Lesson 3 of 7 - learn how to grieve well

Is it Depression
or Incomplete Grief
?

They have similar symptoms,
 but different roots

By Peter K. Gerlach, MSW

Member NSRC Experts Council

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The Web address of this article is http://sfhelp.org/grief/depression.htm

Updated  01-30-2015

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      This is one of a series of articles comprising Lesson-3 in the Break the Cycle! self-improvement course. This lesson aims to educate readers to healthy grieving basics so they can spot and complete unfinished mourning and evolve pro-grief relationships and families.

      This brief YouTube video clip summarizes what you'll read below. The video mentions eight lessons in this self-improvement Web site. I've simplified that to seven.

The article assumes you're familiar with...

  • the intro to this web site and the premises underlying it 

  • online self-improvement Lesson 1

  • Q&A items and good-grief basics, and...

  • these brief Lesson-3 research summaries.
     

      Have you or someone you care for been depressed recently? Depression is so common in American kids and adults that treating it has become a major industry. It often occurs in survivors of early-childhood abandonment, neglect, and abuse ("trauma")..

      My clinical experience with hundreds of therapy clients who felt "depressed" is that typical "well educated" people - including mental health and medical professionals - don't know much about the healing process of grief, and can't differentiate between it and "depression."

      One result is they waste money on "anti-depression" medication which hinders grief and leaves losses unacknowledged and unmourned. This ignorance contributes to the toxic [wounds + unawareness] cycle that is steadily weakening our society.

      This article explores the important difference between "depression" and healthy grief. It...

  • Describes common symptoms of depression and normal grief,

  • Suggests four common causes of these symptoms; and...

  • Proposes options if (a) you're "depressed," and (b) if you're concerned about a "depressed" person.

colorbutton.gif What Is "Depression"?

      It's a catch-all term for a mind-body condition ranging in intensity and impact from brief and minor ("a blue mood") to long-term and major. The condition (vs. "illness") can promote physical, psychological, and relationship problems.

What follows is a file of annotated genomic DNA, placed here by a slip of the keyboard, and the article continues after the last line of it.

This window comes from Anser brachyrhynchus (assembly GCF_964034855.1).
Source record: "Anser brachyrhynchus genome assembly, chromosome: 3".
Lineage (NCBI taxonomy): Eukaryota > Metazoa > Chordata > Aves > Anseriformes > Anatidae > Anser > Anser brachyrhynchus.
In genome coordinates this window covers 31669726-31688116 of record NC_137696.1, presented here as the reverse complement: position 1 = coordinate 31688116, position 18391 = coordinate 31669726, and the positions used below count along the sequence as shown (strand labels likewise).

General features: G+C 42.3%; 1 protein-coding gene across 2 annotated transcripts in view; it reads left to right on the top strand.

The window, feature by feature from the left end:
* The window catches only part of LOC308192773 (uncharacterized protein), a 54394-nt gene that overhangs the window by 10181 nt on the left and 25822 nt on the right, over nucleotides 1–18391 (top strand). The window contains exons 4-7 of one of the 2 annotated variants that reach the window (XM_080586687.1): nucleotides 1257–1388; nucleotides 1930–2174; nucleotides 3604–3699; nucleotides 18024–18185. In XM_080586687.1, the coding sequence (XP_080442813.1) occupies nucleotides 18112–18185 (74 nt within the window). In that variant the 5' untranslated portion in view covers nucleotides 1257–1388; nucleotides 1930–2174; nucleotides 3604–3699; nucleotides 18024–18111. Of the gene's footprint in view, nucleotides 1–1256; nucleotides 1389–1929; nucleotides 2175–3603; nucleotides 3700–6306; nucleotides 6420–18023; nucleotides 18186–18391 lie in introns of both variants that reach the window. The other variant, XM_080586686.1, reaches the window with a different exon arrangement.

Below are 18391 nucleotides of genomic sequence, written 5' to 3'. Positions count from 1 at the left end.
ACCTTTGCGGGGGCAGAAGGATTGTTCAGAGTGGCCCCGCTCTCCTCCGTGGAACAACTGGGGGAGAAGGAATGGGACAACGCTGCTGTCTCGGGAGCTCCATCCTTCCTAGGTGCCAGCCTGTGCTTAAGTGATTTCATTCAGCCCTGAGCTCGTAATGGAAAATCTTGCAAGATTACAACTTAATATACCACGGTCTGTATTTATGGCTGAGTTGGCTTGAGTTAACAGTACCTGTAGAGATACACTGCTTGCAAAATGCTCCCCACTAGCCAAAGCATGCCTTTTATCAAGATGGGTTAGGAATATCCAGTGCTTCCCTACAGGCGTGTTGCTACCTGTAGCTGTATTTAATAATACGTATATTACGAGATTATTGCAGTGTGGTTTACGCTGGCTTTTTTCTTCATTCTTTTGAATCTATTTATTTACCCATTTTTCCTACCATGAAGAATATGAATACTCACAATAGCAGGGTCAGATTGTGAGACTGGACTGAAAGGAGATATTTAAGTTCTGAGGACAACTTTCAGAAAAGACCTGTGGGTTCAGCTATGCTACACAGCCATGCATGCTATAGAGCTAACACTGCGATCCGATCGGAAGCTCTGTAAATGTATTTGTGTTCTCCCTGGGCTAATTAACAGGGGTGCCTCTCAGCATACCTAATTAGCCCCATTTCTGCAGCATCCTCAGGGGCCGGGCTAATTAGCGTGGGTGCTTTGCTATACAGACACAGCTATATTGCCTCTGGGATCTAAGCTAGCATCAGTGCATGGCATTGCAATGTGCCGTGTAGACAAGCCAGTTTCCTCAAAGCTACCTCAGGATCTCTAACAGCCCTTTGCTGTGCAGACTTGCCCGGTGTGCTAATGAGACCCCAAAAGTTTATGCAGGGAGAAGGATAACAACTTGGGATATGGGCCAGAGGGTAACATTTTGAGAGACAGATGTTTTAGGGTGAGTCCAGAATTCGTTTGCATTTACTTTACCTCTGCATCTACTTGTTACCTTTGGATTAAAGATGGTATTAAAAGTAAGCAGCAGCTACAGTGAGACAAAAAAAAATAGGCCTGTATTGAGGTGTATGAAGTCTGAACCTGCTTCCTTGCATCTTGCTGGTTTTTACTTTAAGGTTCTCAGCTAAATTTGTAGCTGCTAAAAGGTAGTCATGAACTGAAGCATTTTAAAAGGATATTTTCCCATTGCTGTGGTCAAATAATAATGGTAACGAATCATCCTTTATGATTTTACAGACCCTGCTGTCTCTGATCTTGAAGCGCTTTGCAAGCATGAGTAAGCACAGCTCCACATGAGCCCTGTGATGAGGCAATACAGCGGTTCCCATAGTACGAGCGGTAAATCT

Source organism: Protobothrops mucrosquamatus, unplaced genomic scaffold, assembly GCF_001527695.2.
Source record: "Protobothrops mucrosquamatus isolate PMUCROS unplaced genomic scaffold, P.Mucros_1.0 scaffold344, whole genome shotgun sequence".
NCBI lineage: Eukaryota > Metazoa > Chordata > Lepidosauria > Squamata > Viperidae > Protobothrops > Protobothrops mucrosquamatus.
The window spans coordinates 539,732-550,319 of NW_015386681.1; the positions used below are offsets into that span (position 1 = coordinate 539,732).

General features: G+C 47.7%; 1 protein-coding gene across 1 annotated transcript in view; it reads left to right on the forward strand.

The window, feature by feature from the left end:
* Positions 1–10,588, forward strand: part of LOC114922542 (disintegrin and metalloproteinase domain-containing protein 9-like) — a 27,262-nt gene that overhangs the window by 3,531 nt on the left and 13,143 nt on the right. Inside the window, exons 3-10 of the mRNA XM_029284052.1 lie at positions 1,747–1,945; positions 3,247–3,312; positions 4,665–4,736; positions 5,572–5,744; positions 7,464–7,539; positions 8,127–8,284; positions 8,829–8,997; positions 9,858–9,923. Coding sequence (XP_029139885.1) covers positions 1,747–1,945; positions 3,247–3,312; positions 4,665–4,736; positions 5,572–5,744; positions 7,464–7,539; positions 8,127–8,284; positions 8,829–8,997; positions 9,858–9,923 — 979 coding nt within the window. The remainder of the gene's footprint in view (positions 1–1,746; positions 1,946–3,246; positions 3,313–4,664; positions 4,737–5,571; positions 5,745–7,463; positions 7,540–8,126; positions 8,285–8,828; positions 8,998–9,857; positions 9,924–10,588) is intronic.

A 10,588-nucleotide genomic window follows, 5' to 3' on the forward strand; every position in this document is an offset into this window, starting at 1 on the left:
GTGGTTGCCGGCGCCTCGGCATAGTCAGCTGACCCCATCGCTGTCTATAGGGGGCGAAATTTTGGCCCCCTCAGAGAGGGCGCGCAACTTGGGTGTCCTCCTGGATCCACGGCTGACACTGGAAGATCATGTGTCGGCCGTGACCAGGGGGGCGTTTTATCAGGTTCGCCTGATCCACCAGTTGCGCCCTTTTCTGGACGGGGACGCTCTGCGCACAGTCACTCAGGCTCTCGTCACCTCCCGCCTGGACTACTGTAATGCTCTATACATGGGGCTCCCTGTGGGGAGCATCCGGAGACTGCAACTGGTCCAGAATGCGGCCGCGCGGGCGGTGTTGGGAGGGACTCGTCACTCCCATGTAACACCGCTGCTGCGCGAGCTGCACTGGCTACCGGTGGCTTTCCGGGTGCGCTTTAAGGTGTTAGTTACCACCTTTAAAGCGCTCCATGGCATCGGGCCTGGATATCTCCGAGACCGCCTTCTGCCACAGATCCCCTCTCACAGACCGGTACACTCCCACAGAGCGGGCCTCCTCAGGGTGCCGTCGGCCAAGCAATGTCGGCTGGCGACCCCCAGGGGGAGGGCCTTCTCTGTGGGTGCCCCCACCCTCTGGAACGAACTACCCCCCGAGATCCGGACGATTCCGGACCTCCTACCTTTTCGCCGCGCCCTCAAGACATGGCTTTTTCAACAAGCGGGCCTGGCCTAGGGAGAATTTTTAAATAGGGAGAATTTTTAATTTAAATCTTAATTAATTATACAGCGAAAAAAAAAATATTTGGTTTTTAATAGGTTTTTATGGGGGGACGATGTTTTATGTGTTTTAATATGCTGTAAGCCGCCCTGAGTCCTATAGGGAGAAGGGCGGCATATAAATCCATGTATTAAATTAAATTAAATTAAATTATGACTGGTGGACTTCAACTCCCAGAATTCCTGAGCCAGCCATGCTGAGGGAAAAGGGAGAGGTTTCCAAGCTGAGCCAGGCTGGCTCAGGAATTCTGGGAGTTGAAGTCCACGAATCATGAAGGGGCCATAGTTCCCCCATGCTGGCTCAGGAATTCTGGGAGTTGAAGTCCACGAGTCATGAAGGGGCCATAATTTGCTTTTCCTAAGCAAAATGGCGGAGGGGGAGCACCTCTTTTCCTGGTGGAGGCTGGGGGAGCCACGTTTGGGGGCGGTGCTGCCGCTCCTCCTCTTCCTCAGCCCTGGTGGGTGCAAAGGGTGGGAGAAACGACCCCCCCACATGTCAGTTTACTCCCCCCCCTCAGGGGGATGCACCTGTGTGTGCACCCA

Some clinical opinions propose that loss, grief, and/or depression may have its roots in prebirth traumatization of a baby or its mother. For more detail, read this after you're done here. 

      Symptoms of depression typically include some or all of these...

  • Low physical energy; "fatigue."

  • Apathy: marked disinterest in pleasurable life activities, and/or an inability to feel normal pleasures (anhedonia).

  • Notably sad, glum mood.

  • Unusual feelings of guilt, despair (hopelessness and pessimism), and/or worthlessness.

  • Difficulty concentrating: mind-racing, and marked indecisiveness.

  • Trouble sleeping or sleeping excessively.

  • Possible loss of appetite and related weight loss.

  • Recurring thoughts of death or suicide;

  • Crying episodes with or without a "cause," and...

  • Excessive or unusual irritability and anger.

      If five or more of these symptoms are clearly present every day for at least two weeks (in someone's opinion), the condition is psychiatrically labeled clinical depression. Some people label serious depression a "mental illness." I propose that it's a normal human condition, not an "illness"!

         Each of these symptoms can also occur during normal three-level grieving.

      Depression can be one episode or a recurring condition. Chronically depressed people experience these symptom-clusters as normal life, so they may have little motivation to change toward something they've never felt.

      Depression is a problem for the sufferer, and can cause significant anxiety (worry), guilt, and frustration in people who depend on or care about the sufferer. Three possible problems are...

  • you’re significantly depressed,

  • another person you care about is, or...

  • you both are.

Each of these can stress your wholistic health and other relationships, specially if you have other concurrent problems. Let's look at the first two situations in some detail...

colorbutton.gif Options If You Feel "Depressed"